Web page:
We are now at a place that proved that this new idea in steerable needles works. The first paper on the new area of waterjet steerable needles is going to be published soon. The paper will be presented as oral presentation in IEEE International Conference on Biomedical Robotics and Biomechatronics (BioRob 2018) on Aug. 2018 in Netherlands.
A summary of this paper:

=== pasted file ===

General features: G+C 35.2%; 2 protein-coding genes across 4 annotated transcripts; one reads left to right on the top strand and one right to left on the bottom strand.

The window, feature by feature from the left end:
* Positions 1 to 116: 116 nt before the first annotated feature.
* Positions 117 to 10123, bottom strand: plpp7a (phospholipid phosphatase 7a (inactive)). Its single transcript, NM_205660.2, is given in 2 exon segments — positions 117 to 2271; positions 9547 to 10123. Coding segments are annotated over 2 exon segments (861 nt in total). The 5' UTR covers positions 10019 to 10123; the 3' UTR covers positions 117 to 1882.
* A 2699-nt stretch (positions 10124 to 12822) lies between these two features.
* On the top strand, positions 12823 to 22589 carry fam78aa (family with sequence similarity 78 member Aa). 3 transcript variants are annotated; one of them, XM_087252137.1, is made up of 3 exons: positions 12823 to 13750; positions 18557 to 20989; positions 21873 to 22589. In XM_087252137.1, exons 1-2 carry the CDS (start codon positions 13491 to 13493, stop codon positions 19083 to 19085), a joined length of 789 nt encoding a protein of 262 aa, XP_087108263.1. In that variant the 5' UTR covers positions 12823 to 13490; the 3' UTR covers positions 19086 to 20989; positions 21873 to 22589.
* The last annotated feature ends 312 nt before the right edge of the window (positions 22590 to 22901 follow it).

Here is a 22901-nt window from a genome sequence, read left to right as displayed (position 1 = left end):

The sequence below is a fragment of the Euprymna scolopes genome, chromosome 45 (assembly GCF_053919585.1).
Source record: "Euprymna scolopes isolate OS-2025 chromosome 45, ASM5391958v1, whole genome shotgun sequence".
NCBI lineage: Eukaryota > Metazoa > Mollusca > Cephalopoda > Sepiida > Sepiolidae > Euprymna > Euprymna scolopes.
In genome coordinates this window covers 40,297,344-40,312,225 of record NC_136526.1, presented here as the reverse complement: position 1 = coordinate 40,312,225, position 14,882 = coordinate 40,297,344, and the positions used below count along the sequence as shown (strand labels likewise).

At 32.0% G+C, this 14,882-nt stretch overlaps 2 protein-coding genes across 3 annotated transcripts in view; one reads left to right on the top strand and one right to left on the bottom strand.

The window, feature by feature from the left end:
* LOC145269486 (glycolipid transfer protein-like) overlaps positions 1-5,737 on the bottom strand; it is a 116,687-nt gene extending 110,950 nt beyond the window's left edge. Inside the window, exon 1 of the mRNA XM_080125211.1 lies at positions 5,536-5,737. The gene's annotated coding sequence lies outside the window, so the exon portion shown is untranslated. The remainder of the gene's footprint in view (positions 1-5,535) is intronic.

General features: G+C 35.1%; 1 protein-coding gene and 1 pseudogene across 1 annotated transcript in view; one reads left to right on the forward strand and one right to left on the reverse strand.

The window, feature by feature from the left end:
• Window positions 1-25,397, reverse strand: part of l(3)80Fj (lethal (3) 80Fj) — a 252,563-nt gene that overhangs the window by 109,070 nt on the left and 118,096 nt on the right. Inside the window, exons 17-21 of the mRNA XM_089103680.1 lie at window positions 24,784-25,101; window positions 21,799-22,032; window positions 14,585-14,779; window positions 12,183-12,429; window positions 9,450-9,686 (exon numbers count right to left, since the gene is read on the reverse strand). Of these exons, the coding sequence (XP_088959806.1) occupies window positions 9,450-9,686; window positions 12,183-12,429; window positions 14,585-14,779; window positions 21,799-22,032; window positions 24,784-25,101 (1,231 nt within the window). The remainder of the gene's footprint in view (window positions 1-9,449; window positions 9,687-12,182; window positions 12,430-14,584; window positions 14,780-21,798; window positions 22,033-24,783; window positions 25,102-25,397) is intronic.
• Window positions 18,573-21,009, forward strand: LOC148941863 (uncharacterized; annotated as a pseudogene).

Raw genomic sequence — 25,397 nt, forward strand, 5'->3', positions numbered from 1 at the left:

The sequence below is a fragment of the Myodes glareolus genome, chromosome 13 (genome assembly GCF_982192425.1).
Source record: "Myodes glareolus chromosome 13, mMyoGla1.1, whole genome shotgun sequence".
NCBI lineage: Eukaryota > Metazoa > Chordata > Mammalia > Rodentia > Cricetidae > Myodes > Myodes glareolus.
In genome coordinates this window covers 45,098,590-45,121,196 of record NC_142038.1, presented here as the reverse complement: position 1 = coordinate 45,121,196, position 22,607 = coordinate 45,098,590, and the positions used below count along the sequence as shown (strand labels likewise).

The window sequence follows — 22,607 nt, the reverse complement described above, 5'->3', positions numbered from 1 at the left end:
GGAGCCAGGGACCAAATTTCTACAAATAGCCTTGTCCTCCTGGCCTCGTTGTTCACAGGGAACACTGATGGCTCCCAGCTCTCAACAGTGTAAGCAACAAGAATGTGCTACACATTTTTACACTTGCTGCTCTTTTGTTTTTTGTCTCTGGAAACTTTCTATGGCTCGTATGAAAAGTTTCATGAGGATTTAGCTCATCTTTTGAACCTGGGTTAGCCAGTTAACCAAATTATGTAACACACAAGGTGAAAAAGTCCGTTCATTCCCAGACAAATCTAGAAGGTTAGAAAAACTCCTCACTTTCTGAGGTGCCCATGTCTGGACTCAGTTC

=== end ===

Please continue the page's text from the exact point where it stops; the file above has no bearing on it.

Water-jet technology has been used extensively for decades industrially for many applications including mining, plastic, metal, stone, wood, and produce cutting. The use of water-jet in medical applications has been developed more recently and it is used for different applications such as soft tissue resection, bone cutting, wound debridement, and surgery. In this paper, a new application of water-jet technology in the medical field is proposed, namely water-jet cutting at the tip of a needle with a long-term goal of steerable needles. A needle insertion system is designed and built, which has a custom- designed water-jet nozzle attached to a Nitinol needle as its ”needle”. Insertions with and without water-jet into 10%, 15% and 20% SEBS tissue-mimicking simulants are performed and the associated force data is measured using a force sensor at the base of the needle. The results of force vs. displacement show that the water-jet reduces the insertion force associated with traditional needles by eliminating tip forces. In this paper, a custom-designed straight nozzle is used to show the feasibility of water-jet steerable needles, whereas future work will focus on steerability using steerable nozzles. Depth of cut as a function of fluid velocity is also measured for different volumetric flow rates. The results show that depth of cut is a linear function of fluid velocity when the width of the water-jet nozzle is sufficiently small and smooth.